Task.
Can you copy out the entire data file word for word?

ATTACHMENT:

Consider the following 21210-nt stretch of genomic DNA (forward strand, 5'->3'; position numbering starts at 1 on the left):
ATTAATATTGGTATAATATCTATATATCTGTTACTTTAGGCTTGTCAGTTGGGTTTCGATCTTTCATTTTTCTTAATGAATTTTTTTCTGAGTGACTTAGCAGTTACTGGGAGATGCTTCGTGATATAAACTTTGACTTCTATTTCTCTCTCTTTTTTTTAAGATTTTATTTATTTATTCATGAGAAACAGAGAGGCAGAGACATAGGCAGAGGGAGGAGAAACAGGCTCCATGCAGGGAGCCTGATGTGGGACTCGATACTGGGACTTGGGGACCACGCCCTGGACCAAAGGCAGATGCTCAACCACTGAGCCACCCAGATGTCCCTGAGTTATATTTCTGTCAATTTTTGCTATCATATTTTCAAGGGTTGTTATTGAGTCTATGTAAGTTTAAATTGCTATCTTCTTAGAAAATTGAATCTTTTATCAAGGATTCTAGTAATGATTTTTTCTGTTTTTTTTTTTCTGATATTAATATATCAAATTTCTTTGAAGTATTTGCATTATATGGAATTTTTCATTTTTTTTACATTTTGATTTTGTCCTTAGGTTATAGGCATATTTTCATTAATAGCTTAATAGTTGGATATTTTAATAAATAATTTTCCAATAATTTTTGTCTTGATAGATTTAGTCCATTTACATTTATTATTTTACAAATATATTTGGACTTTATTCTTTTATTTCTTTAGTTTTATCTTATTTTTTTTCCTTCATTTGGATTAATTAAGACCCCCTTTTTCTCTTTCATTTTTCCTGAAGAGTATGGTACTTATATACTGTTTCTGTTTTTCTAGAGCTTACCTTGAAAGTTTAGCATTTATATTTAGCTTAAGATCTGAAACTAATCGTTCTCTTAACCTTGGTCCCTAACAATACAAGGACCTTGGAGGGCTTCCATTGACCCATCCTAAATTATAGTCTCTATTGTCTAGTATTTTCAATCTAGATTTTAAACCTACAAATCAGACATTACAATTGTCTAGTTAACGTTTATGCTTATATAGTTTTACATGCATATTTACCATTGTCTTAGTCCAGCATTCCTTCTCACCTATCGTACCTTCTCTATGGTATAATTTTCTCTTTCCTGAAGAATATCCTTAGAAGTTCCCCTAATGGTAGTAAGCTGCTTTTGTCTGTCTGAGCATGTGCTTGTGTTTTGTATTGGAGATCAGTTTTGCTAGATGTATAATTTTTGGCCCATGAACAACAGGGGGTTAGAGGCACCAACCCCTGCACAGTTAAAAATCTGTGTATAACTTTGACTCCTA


Consider the following 21210-nt stretch of genomic DNA (forward strand, 5'->3'; position numbering starts at 1 on the left):
ATTAATATTGGTATAATATCTATATATCTGTTACTTTAGGCTTGTCAGTTGGGTTTCGATCTTTCATTTTTCTTAATGAATTTTTTTCTGAGTGACTTAGCAGTTACTGGGAGATGCTTCGTGATATAAACTTTGACTTCTATTTCTCTCTCTTTTTTTTAAGATTTTATTTATTTATTCATGAGAAACAGAGAGGCAGAGACATAGGCAGAGGGAGGAGAAACAGGCTCCATGCAGGGAGCCTGATGTGGGACTCGATACTGGGACTTGGGGACCACGCCCTGGACCAAAGGCAGATGCTCAACCACTGAGCCACCCAGATGTCCCTGAGTTATATTTCTGTCAATTTTTGCTATCATATTTTCAAGGGTTGTTATTGAGTCTATGTAAGTTTAAATTGCTATCTTCTTAGAAAATTGAATCTTTTATCAAGGATTCTAGTAATGATTTTTTCTGTTTTTTTTTTTCTGATATTAATATATCAAATTTCTTTGAAGTATTTGCATTATATGGAATTTTTCATTTTTTTTACATTTTGATTTTGTCCTTAGGTTATAGGCATATTTTCATTAATAGCTTAATAGTTGGATATTTTAATAAATAATTTTCCAATAATTTTTGTCTTGATAGATTTAGTCCATTTACATTTATTATTTTACAAATATATTTGGACTTTATTCTTTTATTTCTTTAGTTTTATCTTATTTTTTTTCCTTCATTTGGATTAATTAAGACCCCCTTTTTCTCTTTCATTTTTCCTGAAGAGTATGGTACTTATATACTGTTTCTGTTTTTCTAGAGCTTACCTTGAAAGTTTAGCATTTATATTTAGCTTAAGATCTGAAACTAATCGTTCTCTTAACCTTGGTCCCTAACAATACAAGGACCTTGGAGGGCTTCCATTGACCCATCCTAAATTATAGTCTCTATTGTCTAGTATTTTCAATCTAGATTTTAAACCTACAAATCAGACATTACAATTGTCTAGTTAACGTTTATGCTTATATAGTTTTACATGCATATTTACCATTGTCTTAGTCCAGCATTCCTTCTCACCTATCGTACCTTCTCTATGGTATAATTTTCTCTTTCCTGAAGAATATCCTTAGAAGTTCCCCTAATGGTAGTAAGCTGCTTTTGTCTGTCTGAGCATGTGCTTGTGTTTTGTATTGGAGATCAGTTTTGCTAGATGTATAATTTTTGGCCCATGAACAACAGGGGGTTAGAGGCACCAACCCCTGCACAGTTAAAAATCTGTGTATAACTTTGACTCCTA